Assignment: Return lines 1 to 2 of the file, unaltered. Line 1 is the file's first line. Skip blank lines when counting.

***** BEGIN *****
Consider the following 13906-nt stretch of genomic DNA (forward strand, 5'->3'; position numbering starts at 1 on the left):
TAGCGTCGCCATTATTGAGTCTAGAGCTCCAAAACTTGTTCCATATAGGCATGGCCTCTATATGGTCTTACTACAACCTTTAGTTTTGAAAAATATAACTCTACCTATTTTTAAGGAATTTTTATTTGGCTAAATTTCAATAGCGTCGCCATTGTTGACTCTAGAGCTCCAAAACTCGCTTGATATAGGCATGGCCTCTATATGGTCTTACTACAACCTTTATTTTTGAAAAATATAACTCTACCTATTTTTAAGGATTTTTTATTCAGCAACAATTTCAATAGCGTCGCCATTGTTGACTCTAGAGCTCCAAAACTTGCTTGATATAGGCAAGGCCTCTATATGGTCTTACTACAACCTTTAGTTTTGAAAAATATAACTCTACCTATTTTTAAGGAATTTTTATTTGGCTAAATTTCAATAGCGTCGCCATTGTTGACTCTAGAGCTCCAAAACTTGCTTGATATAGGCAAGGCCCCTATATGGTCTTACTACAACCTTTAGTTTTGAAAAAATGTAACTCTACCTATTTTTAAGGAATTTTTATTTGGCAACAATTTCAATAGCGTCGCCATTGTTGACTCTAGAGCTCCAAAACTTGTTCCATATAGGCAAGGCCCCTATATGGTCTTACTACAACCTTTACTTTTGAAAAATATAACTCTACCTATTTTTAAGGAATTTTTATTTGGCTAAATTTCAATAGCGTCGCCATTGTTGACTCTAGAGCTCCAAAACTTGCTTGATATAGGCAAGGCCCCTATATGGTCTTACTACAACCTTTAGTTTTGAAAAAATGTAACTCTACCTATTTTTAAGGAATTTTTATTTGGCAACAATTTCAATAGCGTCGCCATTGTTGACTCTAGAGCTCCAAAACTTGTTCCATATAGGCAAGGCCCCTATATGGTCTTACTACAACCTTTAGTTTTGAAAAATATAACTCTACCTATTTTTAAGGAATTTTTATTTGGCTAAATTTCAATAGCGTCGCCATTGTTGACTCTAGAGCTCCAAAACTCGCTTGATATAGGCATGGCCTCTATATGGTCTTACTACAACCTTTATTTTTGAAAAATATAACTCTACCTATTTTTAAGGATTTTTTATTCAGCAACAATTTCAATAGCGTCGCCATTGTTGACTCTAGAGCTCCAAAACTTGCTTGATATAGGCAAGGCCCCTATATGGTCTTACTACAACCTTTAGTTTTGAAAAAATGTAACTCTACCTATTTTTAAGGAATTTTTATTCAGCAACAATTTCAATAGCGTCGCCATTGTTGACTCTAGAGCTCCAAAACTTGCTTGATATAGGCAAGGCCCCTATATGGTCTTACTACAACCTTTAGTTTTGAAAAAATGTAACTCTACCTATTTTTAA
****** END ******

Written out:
Consider the following 13906-nt stretch of genomic DNA (forward strand, 5'->3'; position numbering starts at 1 on the left):
TAGCGTCGCCATTATTGAGTCTAGAGCTCCAAAACTTGTTCCATATAGGCATGGCCTCTATATGGTCTTACTACAACCTTTAGTTTTGAAAAATATAACTCTACCTATTTTTAAGGAATTTTTATTTGGCTAAATTTCAATAGCGTCGCCATTGTTGACTCTAGAGCTCCAAAACTCGCTTGATATAGGCATGGCCTCTATATGGTCTTACTACAACCTTTATTTTTGAAAAATATAACTCTACCTATTTTTAAGGATTTTTTATTCAGCAACAATTTCAATAGCGTCGCCATTGTTGACTCTAGAGCTCCAAAACTTGCTTGATATAGGCAAGGCCTCTATATGGTCTTACTACAACCTTTAGTTTTGAAAAATATAACTCTACCTATTTTTAAGGAATTTTTATTTGGCTAAATTTCAATAGCGTCGCCATTGTTGACTCTAGAGCTCCAAAACTTGCTTGATATAGGCAAGGCCCCTATATGGTCTTACTACAACCTTTAGTTTTGAAAAAATGTAACTCTACCTATTTTTAAGGAATTTTTATTTGGCAACAATTTCAATAGCGTCGCCATTGTTGACTCTAGAGCTCCAAAACTTGTTCCATATAGGCAAGGCCCCTATATGGTCTTACTACAACCTTTACTTTTGAAAAATATAACTCTACCTATTTTTAAGGAATTTTTATTTGGCTAAATTTCAATAGCGTCGCCATTGTTGACTCTAGAGCTCCAAAACTTGCTTGATATAGGCAAGGCCCCTATATGGTCTTACTACAACCTTTAGTTTTGAAAAAATGTAACTCTACCTATTTTTAAGGAATTTTTATTTGGCAACAATTTCAATAGCGTCGCCATTGTTGACTCTAGAGCTCCAAAACTTGTTCCATATAGGCAAGGCCCCTATATGGTCTTACTACAACCTTTAGTTTTGAAAAATATAACTCTACCTATTTTTAAGGAATTTTTATTTGGCTAAATTTCAATAGCGTCGCCATTGTTGACTCTAGAGCTCCAAAACTCGCTTGATATAGGCATGGCCTCTATATGGTCTTACTACAACCTTTATTTTTGAAAAATATAACTCTACCTATTTTTAAGGATTTTTTATTCAGCAACAATTTCAATAGCGTCGCCATTGTTGACTCTAGAGCTCCAAAACTTGCTTGATATAGGCAAGGCCCCTATATGGTCTTACTACAACCTTTAGTTTTGAAAAAATGTAACTCTACCTATTTTTAAGGAATTTTTATTCAGCAACAATTTCAATAGCGTCGCCATTGTTGACTCTAGAGCTCCAAAACTTGCTTGATATAGGCAAGGCCCCTATATGGTCTTACTACAACCTTTAGTTTTGAAAAAATGTAACTCTACCTATTTTTAA